Copley Square was named for the great Boston painter John Singleton Copley who was born in Boston in 1737. In the 1870’s the square was an awkward piece of leftover land in the Back Bay area south of Boylston Street. The area was never given any serious design attention until landscape architects Sasaki, Dawson and DeMay’s stepped in. The trio later won a national competition for Copley Square’s design that was executed in 1969. Today, the square bustles with the energy of tourists and residents who live in elegant, beautifully restored brownstone homes.
Begin by exploring the Boston Public Library, affectionately referred to as the BPL by Bostonians, it is the centerpiece of Copely Square. Librarians working the reference desk of this massive architectural wonder in the heart of Copley Square continue to provide answers to questions on subjects ranging from geography to music. A striking example of Massachusetts tax dollars at work.
Next head to Trinity Church, an Episcopal church with an Anglican tradition, is a treasure trove, both spiritually and musically. The cathedral-size church boasts an elegant fine art interior and stained glass windows designed by John LaFarge. Approximately 2,500 members worship there every Sunday.
Some of the leading religious thinkers of their eras have served as rector at Trinity. One is Phillip Brooks (1869-1891), whose faith and leadership was the human cornerstone of the church as it is known today. He was also a civic activist, and upon his death the entire city of Boston closed for a day while citizens commissioned a statue in his honor. Aside from his spiritual leadership, Brooks is perhaps best known for his lyrics to the Christmas carol “O Little Town of Bethlehem.” The church has another musical claim to fame. Every Friday at 12:15 p.m., a free organ or choir recital is held for the public to enjoy. The first weekend in December is the church’s traditional candlelight carol service, an inspiring way for Christians to connect to the holiday season in a non-materialistic way.
Next, head to the John Hancock tower, designed by I. M. Pei (he also designed the glass pyramid outside the Louvre in Paris), stands next to Trinity and casts long shadows over the church. During construction, Boston residents feared that the design was too high tech for Copley Square. Their fears were unfounded, however, and today the tower is one of the most beautiful structures in the city.
The tallest building in New England, the 62-story tower is even more famous for another reason: the technology for a building covered with an all-glass façade had not been perfected, and windows began falling by the dozens before construction was complete. The design flaw was finally analyzed and corrected, and each of the more than 10,000 panes of glass had to be replaced. The observation deck on the 60th floor, originally open to the public in response to community feedback, was permanently closed for security reasons after the destruction of the World Trade Center.
For lunch, try Stephanie’s on Newbury, a restaurant that features an outstanding menu and outdoor café that’s perfect for spotting visiting celebrities; people watching in the Back Bay can be as fascinating as it is in Paris. The famous Dubarry on Commonwealth Avenue, known for a colorful mural painted on an outside wall, features French cuisine. Diners eating al fresco are just as apt to see women dressed to the nines holding court to a trio of miniature dogs on rhinestone-studded leashes as they are to see college-age students zipping around on skateboards.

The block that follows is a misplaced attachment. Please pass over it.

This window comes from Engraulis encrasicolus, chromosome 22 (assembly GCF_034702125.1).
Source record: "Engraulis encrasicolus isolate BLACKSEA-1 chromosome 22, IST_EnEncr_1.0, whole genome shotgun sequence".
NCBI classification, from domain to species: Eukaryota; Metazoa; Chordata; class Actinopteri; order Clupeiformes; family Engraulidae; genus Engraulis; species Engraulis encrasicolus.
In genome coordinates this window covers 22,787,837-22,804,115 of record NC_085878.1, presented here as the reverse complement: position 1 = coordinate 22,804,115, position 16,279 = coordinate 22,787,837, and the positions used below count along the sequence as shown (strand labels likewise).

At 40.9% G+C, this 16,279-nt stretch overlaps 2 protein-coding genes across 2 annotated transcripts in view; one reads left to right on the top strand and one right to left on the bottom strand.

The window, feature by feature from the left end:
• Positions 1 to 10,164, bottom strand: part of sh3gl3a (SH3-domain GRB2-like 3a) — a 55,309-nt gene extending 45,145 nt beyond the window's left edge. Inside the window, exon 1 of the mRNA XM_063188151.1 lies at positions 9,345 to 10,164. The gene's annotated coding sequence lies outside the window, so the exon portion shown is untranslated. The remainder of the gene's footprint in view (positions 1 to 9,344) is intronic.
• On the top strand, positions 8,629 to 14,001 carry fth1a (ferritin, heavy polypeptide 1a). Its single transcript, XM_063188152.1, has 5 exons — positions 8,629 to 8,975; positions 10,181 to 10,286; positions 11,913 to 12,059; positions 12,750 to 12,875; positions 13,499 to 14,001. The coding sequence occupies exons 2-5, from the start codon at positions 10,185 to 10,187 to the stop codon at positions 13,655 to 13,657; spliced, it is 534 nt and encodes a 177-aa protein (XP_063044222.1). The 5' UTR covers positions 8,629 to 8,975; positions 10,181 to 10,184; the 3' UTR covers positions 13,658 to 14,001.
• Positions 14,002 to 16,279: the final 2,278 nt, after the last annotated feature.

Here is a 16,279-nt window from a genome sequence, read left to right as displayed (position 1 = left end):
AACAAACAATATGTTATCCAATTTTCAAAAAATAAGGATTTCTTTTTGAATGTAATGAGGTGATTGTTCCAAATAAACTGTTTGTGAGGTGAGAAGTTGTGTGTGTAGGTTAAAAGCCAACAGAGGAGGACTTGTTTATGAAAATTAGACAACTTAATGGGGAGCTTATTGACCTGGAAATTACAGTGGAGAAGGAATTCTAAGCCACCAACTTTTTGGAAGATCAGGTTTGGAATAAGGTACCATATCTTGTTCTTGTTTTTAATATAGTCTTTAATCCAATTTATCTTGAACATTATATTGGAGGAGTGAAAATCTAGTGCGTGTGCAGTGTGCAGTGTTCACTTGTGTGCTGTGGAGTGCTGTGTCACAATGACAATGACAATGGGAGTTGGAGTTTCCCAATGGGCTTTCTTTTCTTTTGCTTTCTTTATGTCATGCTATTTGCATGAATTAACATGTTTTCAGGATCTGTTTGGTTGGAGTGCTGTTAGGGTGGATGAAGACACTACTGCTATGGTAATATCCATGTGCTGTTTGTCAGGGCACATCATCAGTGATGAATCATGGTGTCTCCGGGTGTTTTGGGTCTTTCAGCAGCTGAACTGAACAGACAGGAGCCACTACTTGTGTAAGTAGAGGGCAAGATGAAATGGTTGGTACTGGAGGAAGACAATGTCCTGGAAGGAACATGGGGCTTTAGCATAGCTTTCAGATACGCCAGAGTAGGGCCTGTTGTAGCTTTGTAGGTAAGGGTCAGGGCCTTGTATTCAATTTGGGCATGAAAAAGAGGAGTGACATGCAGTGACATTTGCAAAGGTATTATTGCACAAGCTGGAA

Afterwards, peruse the trendy boutique-style stores that line Newbury Street, Boston’s version of Rodeo Drive. Here you’ll find Geerlings & Wade for their fine wines, Chanel, Burberry and a store appropriately named “The Boston Baked Bean” noted for its fashions for all ages and genders, gourmet gifts and toys. Upscale shopping featuring Tiffany’s and other pricey stores is also found in Copley Place, a massive indoor shopping emporium.
After a full day exploring and shopping, head to the Top of the Hub for a romantic, elegant and sophisticate meal. This is an astoundingly beautiful place offers views from its 52nd floor location of the Boston skyline from every table. The menu offers contemporary cuisine influenced by the cooking styles of Asia and California and features lobster and clam chowder as well as seasonal entrees. The wine list features selections from California, France and Italy and on weekend nights there are jazz bands to dance to.
Copley Square has many fine hotels that offer weekend and holiday package deals. The Copley Square Hotel (set to re-open in the spring of 2008), The Lenox and Westin Copley Place hotels are among the very best.
What & Where:
Boston Public Library (700 Boylston St; 617-536-5400)
Trinity Church (206 Clarendon St; 617-536-0944)
John Hancock Tower (200 Clarendon St)
Stephanie’s on Newbury (190 Newbury St; 617-236-0990)
Geerlings & Wade (218 Newbury St; 617-247-8902)
Chanel (5 Newbury St; 617-859-0055)
Burberry’s Limited (2 Newbury St; 617-236-1000)
The Boston Baked Bean (291 Newbury St; 617-266-0050)
Copley Place (100 Huntington Ave; 617-369-5000)
Top of the Hub (800 Boylston St # 52; 617-536-1775
The Copley Square Hotel (47 Huntington Ave; 617-536-9000)
The Lenox (61 Exeter St; 617-536-5300)
Westin Copley Place (10 Huntington Ave; 617-262-9600)
Gail worked in the newspaper industry for fifteen years before launching her own full-service communications company, WordPower, in 2002. She brings a high degree of integrity, innovation and successful strategic planning to a diverse client base. Her specialties include media relations; writing, editing and graphic design; event management and corporate training. Her writing specialties include travel and tourism, finance and education. She is a resident of Wakefield, Massachusetts, where she lives with her husband, Tony.